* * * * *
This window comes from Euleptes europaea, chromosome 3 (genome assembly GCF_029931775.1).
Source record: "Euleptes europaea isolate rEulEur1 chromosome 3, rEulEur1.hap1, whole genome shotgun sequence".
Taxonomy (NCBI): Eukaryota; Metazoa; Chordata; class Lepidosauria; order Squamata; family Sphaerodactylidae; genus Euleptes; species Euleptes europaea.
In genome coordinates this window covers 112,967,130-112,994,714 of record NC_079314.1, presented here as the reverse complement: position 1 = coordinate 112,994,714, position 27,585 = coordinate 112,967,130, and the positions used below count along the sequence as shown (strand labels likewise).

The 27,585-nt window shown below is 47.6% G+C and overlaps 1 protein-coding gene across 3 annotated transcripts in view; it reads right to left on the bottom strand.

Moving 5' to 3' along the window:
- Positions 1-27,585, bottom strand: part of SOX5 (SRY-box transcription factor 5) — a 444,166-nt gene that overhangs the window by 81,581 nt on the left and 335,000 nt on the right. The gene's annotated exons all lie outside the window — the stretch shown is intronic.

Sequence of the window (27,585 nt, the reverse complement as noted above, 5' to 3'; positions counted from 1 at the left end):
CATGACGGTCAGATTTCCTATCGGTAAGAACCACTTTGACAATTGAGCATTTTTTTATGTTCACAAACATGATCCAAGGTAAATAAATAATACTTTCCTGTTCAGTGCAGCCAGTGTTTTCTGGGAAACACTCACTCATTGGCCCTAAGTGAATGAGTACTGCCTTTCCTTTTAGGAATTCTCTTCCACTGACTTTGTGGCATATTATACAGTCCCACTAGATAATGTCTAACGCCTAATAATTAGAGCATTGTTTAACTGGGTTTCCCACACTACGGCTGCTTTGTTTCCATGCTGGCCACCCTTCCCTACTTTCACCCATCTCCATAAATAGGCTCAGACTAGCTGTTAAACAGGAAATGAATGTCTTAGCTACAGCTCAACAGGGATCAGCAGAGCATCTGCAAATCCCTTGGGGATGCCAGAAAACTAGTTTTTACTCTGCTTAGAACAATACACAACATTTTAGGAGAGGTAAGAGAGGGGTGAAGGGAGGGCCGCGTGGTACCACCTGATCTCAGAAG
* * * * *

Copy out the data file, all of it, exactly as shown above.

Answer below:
This window comes from Euleptes europaea, chromosome 3 (genome assembly GCF_029931775.1).
Source record: "Euleptes europaea isolate rEulEur1 chromosome 3, rEulEur1.hap1, whole genome shotgun sequence".
Taxonomy (NCBI): Eukaryota; Metazoa; Chordata; class Lepidosauria; order Squamata; family Sphaerodactylidae; genus Euleptes; species Euleptes europaea.
In genome coordinates this window covers 112,967,130-112,994,714 of record NC_079314.1, presented here as the reverse complement: position 1 = coordinate 112,994,714, position 27,585 = coordinate 112,967,130, and the positions used below count along the sequence as shown (strand labels likewise).

The 27,585-nt window shown below is 47.6% G+C and overlaps 1 protein-coding gene across 3 annotated transcripts in view; it reads right to left on the bottom strand.

Moving 5' to 3' along the window:
- Positions 1-27,585, bottom strand: part of SOX5 (SRY-box transcription factor 5) — a 444,166-nt gene that overhangs the window by 81,581 nt on the left and 335,000 nt on the right. The gene's annotated exons all lie outside the window — the stretch shown is intronic.

Sequence of the window (27,585 nt, the reverse complement as noted above, 5' to 3'; positions counted from 1 at the left end):
CATGACGGTCAGATTTCCTATCGGTAAGAACCACTTTGACAATTGAGCATTTTTTTATGTTCACAAACATGATCCAAGGTAAATAAATAATACTTTCCTGTTCAGTGCAGCCAGTGTTTTCTGGGAAACACTCACTCATTGGCCCTAAGTGAATGAGTACTGCCTTTCCTTTTAGGAATTCTCTTCCACTGACTTTGTGGCATATTATACAGTCCCACTAGATAATGTCTAACGCCTAATAATTAGAGCATTGTTTAACTGGGTTTCCCACACTACGGCTGCTTTGTTTCCATGCTGGCCACCCTTCCCTACTTTCACCCATCTCCATAAATAGGCTCAGACTAGCTGTTAAACAGGAAATGAATGTCTTAGCTACAGCTCAACAGGGATCAGCAGAGCATCTGCAAATCCCTTGGGGATGCCAGAAAACTAGTTTTTACTCTGCTTAGAACAATACACAACATTTTAGGAGAGGTAAGAGAGGGGTGAAGGGAGGGCCGCGTGGTACCACCTGATCTCAGAAG